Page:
Concern over safety and the quality of care at Langley Green Hospital has seen mental health providers refuse to send new patients there.
The hospital, in Martyrs Avenue, had been heavily criticised following an inspection by the Care Quality Commission (CQC).
The CQC’s damning report saw the hospital fail to meet any of seven major standards required – including the management of medicines, records keeping and ensuring patients were free from abuse.
The report was published in April and followed an unannounced inspection by the CQC team.
A CQC spokesman said a similar inspection was carried out on October 20 and 21 to ensure measures were being taken to improve the care offered.
The results of the inspection are due to be published this week but have prompted decisive action from mental health care provider the Sussex Partnership NHS Foundation Trust (SPFT) and the county’s three Clinical Commissioning Groups (CCGs).
In a joint statement, the organisations stressed the quality and safety of NHS care at Langley Green Hospital was “a priority”.
The statement read: “Following the results of CQC inspections and information-sharing meetings between the CCGs, West Sussex County Council, the CQC, Monitor and Healthwatch, an independent review of care provided to patients at Langley Green Hospital is under way to provide assurances about the quality of services.
“In the meantime, we will not be admitting any new Sussex patients to the hospital other than through the Psychiatric Intensive Care Unit and S136 suite, for crisis admissions.”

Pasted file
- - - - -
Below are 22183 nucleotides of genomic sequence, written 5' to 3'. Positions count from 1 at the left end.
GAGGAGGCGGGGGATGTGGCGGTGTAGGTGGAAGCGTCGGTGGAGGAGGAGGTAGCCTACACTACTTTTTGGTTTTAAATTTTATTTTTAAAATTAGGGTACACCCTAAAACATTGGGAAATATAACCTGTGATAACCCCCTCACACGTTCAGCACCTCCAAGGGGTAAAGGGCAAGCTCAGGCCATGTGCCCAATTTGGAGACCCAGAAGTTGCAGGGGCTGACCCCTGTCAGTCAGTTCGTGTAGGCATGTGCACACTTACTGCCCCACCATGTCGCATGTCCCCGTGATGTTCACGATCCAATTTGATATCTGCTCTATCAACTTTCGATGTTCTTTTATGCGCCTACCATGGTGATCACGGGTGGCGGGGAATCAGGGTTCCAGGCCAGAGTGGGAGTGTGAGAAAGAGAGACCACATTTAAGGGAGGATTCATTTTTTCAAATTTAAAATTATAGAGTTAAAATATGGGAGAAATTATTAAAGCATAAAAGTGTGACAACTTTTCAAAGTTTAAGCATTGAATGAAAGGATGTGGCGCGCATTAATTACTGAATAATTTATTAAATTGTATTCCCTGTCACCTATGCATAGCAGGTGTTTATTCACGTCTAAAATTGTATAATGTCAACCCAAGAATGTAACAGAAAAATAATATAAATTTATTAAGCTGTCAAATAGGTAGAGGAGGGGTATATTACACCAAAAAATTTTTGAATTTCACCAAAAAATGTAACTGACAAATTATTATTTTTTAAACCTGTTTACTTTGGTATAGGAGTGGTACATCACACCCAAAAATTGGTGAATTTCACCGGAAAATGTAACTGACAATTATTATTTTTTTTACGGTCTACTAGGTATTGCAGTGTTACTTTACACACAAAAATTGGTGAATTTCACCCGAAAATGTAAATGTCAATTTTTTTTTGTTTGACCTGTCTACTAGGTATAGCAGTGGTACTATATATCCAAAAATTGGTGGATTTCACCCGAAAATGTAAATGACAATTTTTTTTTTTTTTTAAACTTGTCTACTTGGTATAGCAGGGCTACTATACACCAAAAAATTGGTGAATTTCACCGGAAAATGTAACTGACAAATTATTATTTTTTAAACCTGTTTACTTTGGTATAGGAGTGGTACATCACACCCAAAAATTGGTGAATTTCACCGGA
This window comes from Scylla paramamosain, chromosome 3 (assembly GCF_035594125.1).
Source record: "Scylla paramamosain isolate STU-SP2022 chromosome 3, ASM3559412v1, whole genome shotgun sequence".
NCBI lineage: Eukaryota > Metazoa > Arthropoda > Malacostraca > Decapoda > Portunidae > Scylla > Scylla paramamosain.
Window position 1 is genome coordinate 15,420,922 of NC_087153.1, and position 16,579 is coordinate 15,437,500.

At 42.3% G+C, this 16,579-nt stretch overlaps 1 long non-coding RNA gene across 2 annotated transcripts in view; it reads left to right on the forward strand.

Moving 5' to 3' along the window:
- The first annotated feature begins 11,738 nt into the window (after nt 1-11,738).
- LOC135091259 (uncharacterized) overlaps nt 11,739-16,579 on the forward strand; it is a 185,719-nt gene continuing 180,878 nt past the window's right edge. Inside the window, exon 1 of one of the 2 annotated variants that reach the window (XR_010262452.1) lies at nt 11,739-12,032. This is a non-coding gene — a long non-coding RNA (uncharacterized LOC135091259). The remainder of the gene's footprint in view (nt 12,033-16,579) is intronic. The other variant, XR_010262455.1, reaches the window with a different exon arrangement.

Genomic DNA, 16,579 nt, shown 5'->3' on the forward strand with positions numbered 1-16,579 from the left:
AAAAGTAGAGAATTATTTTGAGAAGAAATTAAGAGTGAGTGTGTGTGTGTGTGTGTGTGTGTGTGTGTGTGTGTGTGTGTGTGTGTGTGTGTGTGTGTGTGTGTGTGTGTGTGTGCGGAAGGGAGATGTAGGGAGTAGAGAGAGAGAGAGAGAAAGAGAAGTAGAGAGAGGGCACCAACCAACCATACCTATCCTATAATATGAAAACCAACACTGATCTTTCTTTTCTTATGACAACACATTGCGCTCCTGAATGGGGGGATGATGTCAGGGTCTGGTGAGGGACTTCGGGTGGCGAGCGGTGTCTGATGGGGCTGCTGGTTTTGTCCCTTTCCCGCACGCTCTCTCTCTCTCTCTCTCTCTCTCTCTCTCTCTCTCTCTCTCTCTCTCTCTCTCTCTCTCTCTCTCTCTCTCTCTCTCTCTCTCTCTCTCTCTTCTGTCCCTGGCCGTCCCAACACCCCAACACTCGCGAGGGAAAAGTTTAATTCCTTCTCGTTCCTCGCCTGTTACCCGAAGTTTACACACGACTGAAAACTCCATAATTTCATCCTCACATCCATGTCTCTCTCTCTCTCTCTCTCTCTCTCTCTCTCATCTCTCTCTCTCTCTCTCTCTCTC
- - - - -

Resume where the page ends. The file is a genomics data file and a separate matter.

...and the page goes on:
A CQC spokesman confirmed the SPFT was due to undergo a comprehensive inspection next year.
The issue was raised at a recent meeting of the Crawley CCG at the Hawth.
Dr Amit Bhargava, chief clinical officer, told the meeting: “They are doing their very best there.
“When they have their next inspection in January, we are hoping these issues will have been resolved.
“We are moving forward and incrementally getting better – not as fast as we would like but we are.”
The joint statement confirmed the CCGs and partners would be working closely with the SPFT to continue to make further improvements.
It added: “The commissioners are keen to have all the beds and the hospital functioning normally as soon as we are assured that the care provided at the hospital is consistently high quality and safe.
“SPFT has a robust action plan in place to address concerns and continue improving the standard of care specifically around documentation, care planning, physical health needs and management of complaints.
“The CCGs continue to monitor the situation closely through site visits and contract and performance discussions.”